But, in contrast with the punishment and apparent repentance in Book I, Harry and his friends are ultimately rewarded, not punished, for their rule breaking in Book II: “‘I seem to remember telling you both that I would have to expel you if you broke any more school rules,’ said Dumbledore [the Headmaster]. … ‘Which just goes to show that the best of us must sometimes eat our words.'”
Harry’s awful adoptive family (“It’s not possible to live with the Dursleys and not hate them”) is again compared with the love of the surrogate family he’s found through his Hogwarts friends (“What Harry found most unusual about life at Ron’s, however, wasn’t the talking mirror or the clanging ghoul: It was the fact that everyone there seemed to like him.”)
Ron shows selfless devotion to his own family when his sister Ginny’s life is in danger: “‘I’m going down there [into the Chamber of Secrets],’ he said. He couldn’t not go, now that they had found the entrance to the Chamber, not even if there was the faintest, slimmest, wildest chance that Ginny might be alive.”
For some reason, author J.K. Rowling chooses to make the scene of the mystery’s unraveling a bathroom. So you have a ghost that hides in a toilet and repeated (though, admittedly, not vulgar) references to bathroom things: “I don’t want to talk to Moaning Myrtle. … She haunts one of the toilets in the girls’ bathroom on the first floor. … It’s been out of order all year because she keeps having tantrums and flooding the place. I never went in there anyway if I could avoid it; it’s awful trying to have a pee with her wailing at you.”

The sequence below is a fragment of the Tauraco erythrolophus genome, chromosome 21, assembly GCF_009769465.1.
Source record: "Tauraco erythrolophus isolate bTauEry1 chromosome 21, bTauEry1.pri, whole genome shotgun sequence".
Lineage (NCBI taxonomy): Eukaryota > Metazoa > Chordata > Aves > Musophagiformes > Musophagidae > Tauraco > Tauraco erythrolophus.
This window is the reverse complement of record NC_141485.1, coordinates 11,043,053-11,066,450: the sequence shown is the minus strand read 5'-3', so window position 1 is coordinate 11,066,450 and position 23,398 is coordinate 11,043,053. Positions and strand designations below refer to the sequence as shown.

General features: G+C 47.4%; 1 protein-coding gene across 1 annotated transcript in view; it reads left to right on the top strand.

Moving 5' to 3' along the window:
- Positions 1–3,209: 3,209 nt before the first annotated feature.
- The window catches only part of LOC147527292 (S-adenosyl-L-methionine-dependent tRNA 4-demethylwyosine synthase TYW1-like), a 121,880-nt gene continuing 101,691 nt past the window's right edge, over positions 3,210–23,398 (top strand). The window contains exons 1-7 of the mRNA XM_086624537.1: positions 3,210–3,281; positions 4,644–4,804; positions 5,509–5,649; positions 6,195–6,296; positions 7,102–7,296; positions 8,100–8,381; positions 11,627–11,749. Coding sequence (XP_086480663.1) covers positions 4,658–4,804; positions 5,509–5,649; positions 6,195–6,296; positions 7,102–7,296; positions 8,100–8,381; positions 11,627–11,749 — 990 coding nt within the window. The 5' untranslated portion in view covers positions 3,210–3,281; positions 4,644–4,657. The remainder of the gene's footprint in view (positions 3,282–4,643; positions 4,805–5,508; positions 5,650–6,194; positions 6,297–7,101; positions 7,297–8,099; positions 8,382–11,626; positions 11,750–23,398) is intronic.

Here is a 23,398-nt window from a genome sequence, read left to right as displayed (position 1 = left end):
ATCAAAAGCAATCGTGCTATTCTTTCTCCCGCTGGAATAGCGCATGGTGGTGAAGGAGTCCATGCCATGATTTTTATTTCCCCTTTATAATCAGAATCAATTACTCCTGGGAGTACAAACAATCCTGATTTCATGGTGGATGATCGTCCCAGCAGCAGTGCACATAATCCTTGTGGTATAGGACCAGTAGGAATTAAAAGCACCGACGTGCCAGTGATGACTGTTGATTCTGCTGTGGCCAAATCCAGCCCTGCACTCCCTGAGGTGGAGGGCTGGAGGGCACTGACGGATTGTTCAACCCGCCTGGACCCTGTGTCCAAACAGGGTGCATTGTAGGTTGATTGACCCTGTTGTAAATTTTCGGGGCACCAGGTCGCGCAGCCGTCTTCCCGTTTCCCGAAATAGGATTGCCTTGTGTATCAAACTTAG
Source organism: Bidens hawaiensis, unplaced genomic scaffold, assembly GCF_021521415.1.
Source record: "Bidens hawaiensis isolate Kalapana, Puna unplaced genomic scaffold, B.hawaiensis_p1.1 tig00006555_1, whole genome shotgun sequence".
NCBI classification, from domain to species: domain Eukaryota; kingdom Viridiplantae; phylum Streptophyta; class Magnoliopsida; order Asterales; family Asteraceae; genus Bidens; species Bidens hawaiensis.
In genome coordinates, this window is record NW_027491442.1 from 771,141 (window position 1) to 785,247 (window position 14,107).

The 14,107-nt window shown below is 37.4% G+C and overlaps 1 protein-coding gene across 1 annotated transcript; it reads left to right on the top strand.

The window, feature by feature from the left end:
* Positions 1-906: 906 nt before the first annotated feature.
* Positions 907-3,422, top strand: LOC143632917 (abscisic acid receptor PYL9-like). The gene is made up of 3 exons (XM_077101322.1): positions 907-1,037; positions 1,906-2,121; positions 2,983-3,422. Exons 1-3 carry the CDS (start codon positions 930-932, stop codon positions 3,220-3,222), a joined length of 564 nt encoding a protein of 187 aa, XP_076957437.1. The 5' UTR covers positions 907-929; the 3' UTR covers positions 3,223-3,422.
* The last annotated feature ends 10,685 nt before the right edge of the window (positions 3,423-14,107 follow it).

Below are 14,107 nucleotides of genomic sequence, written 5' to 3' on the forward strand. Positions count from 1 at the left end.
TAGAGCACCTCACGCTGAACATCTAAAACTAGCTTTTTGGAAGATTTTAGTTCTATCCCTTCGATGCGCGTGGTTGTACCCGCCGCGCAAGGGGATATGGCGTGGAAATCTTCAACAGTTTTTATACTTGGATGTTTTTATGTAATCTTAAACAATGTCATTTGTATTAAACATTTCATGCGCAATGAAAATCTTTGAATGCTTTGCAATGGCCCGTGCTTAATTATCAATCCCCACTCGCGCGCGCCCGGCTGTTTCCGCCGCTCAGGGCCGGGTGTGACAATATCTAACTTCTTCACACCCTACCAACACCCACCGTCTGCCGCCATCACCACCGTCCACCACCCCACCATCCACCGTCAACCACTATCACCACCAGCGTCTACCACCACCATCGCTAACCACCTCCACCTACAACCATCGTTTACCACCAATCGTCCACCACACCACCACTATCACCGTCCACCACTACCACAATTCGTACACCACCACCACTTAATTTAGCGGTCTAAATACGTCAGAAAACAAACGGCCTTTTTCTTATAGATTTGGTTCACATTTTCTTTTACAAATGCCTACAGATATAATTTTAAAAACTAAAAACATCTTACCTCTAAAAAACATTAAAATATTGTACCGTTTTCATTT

The monster in the Chamber of Secrets speaks to Harry through the castle’s walls, saying, “Come … come to me. … Let me rip you. … Let me tear you. … Let me kill you.”
The resident dormitory ghost Nearly Headless Nick complains about the way he was killed (since the murderer didn’t succeed in completely decapitating him, he has been disqualified from participating in the Headless Hunt): “‘… you would think, wouldn’t you,’ he erupted suddenly … ‘that getting hit forty-five times in the neck with a blunt axe would qualify you to join the Headless Hunt?'”
Moaning Myrtle, though already dead, tries to kill herself again. When Harry defeats the monster in the Chamber, the scene is bloody: “A sudden shower of dark blood spattered the floor. The snake’s tail thrashed, narrowly missing Harry, and before Harry could shut his eyes, it turned—Harry looked straight into its face and saw that its eyes, both its great, bulbous yellow eyes, had been punctured … blood was streaming to the floor, and the snake was spitting in agony.”
As in Book I, magic is employed extensively as a tool, an art, a diversion and a weapon. “Bless them, [Muggles, or nonmagical people] will go to any lengths to ignore magic, even if it’s staring them in the face.”
“Harry stared around. He had emerged into a dingy alleyway that seemed to be made up entirely of shops devoted to the Dark Arts. … Opposite was a nasty window display of shrunken heads and, two doors down, a large cage was alive with gigantic black spiders.” The Dark Arts are again portrayed as frightening, dark and an evil that Harry and his friends must fight against.
Harry also finds out that he’s a parselmouth, or someone who can talk to snakes. At first he is frightened because the ability to speak in this tongue has generally been granted only to Dark wizards, but eventually it becomes clear that Harry will be able to use his parseltongue for good—to defeat the monster in the Chamber of Secrets.
For many children, curiosity about things such as “parselmouths,” “shrunken heads” and “Moaning Myrtles” cannot be met in a healthy manner. And they can become enamored with what Star Wars calls “The Dark Side” and Rowling calls “The Dark Arts.” A Christian parent’s responsibility, then, is to direct children away from witchcraft and worldly wisdom, and toward the proper source of truth—the Bible.